Two South African girl learners shone at the recent global event organised by the Hong Kong international science fair. The occasion is an ideal opportunity for young people from across the world to compete by presenting their cutting-edge and impactful inventions.
The two supremely talented learners are Kavya Kaushik, 17, Grade 11 at Bryanston High School in Johannesburg and Catherine Kies, a Grade 10 learner at Hoër Meisieskool Bloemhof in Stellenbosch. Last year they won silver medals in the Eskom Expo for Young Scientists competition.
Called 2021 Virtual Global Youth Science Technology Bowl (GYSTB) Science Fair, the event is highly competitive forum where young school scientists participate in high-tech research projects in the fields of artificial intelligence and robotics. The fair aims to provide a platform for global youth to develop their creativity and scientific mind-sets, and facilitate the exchange of scientific ideas, interests and abilities among young scientists all over the world.
According to Eskom general manager of risk and sustainability, Andrew Etzinger, Kaushik (17) developed a machine learning model that accurately detects and classifies cardiac arrhythmia beats. This is a critical field of research in artificial intelligence that will assist healthcare workers with making quick and accurate diagnosis of the type of cardiac arrhythmia, said Etzinger. “Further development of this model has the potential to completely automate the task of diagnosis of this disease, and make it highly beneficial to the health care industry,” said Kaushi
Her counterpart, Catherine Kies, who is a Grade 10 learner at Hoër Meisieskool Bloemhof in Stellenbosch, has invented a hand prosthesis that is operated via the myoelectric impulses from a person’s arm. This entails moving one’s arm, and the exact movement is replicated by a mechanical claw. Kies used various methods and materials to develop the hand prosthesis with remarkable accuracy. The 15-year-old has contributed to a growing body of research on prosthesis control using muscle impulses.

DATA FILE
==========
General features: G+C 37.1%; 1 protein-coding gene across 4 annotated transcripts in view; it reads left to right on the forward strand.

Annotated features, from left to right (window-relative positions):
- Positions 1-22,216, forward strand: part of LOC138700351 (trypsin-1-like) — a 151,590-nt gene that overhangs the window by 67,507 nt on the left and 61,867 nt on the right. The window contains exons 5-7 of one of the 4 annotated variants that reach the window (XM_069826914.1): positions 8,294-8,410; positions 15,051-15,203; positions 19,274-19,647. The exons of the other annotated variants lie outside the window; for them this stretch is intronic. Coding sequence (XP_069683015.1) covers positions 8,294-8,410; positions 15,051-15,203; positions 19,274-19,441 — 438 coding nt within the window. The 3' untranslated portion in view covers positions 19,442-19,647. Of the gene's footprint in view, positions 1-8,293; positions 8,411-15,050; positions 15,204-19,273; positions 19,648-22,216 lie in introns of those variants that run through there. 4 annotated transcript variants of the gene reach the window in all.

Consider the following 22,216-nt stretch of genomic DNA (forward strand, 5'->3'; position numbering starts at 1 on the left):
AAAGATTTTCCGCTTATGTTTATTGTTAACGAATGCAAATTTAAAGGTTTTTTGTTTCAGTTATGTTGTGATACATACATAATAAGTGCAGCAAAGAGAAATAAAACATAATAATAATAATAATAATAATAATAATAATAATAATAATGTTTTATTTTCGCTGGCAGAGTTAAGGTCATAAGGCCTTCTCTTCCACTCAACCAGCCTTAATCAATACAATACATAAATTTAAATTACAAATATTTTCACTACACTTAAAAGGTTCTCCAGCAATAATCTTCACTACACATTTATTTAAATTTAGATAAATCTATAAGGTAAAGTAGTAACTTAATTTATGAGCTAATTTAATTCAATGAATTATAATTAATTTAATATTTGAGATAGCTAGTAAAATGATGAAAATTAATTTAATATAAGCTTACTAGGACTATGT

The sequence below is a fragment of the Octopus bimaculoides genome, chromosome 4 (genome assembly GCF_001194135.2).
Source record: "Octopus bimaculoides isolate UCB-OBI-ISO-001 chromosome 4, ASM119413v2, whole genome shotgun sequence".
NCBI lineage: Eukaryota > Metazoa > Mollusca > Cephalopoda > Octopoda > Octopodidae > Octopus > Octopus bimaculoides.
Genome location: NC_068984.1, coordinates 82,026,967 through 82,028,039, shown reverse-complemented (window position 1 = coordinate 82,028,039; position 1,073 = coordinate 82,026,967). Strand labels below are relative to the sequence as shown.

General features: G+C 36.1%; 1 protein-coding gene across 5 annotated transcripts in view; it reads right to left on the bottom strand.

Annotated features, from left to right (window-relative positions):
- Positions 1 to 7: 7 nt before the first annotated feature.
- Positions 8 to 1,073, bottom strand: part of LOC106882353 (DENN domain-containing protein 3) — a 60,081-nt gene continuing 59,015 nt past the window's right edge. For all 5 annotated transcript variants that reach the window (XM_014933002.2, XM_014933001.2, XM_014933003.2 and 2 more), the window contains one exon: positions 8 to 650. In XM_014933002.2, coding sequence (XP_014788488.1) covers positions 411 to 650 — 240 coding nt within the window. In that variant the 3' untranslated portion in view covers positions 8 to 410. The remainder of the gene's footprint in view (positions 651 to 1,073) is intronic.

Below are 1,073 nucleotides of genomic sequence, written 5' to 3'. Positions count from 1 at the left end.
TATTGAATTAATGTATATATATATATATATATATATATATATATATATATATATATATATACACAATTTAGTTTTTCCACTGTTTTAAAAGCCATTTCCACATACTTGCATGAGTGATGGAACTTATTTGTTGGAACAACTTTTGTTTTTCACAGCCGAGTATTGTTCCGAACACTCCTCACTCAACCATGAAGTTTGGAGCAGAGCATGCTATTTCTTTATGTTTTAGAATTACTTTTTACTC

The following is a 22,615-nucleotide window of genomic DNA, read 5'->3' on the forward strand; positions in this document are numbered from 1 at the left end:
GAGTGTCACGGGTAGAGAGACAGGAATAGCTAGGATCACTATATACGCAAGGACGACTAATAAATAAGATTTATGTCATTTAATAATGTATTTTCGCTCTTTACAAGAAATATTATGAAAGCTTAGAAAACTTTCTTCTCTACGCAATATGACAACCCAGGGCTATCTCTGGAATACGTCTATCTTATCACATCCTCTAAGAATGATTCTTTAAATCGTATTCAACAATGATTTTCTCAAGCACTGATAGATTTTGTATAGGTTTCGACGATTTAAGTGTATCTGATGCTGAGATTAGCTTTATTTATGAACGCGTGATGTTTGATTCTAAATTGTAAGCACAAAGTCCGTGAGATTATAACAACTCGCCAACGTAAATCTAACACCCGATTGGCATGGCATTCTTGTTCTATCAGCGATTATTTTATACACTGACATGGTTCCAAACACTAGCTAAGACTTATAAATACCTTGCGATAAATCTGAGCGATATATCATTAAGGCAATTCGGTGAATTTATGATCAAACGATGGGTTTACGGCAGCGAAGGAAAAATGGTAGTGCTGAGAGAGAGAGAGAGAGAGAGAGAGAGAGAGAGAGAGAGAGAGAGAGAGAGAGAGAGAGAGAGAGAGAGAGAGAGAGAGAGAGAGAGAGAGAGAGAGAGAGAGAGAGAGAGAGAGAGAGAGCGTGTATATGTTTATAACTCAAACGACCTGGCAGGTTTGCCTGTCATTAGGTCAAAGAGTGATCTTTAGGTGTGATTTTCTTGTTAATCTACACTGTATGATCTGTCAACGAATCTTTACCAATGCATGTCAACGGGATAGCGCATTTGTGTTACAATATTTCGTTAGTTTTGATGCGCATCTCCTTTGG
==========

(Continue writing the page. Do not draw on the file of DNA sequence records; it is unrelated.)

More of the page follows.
“The claw is extremely simple and has only two positions – open and closed. If the system were to be used as a practical prosthesis, an advanced multi-finger hand would have to be designed. The software will need to be upgraded to allow for more controlled and proportional movements,” said ecstatic Kies
Competing against the best
Etzinger said the participation of young people in these global events “highlights the international standard of our local projects” as they compete against top young scientists from coming from 26 different countries. He said this shows that “our investment in Eskom Expo’s development of young scientists and engineers remains unwavering”.
Following their passion
Parthy Chetty, Eskom Expo executive director, hailed the achievements of the teen girls. “Even during crises like the COVID-19 pandemic, passionate young scientists like Kavya and Catherine continue to follow their passion for the sciences and extend their classroom knowledge well beyond its borders, even as far as Hong Kong. As we celebrate youth month, we need to congratulate these young scientists for representing South Africa on the international stage,” Chetty.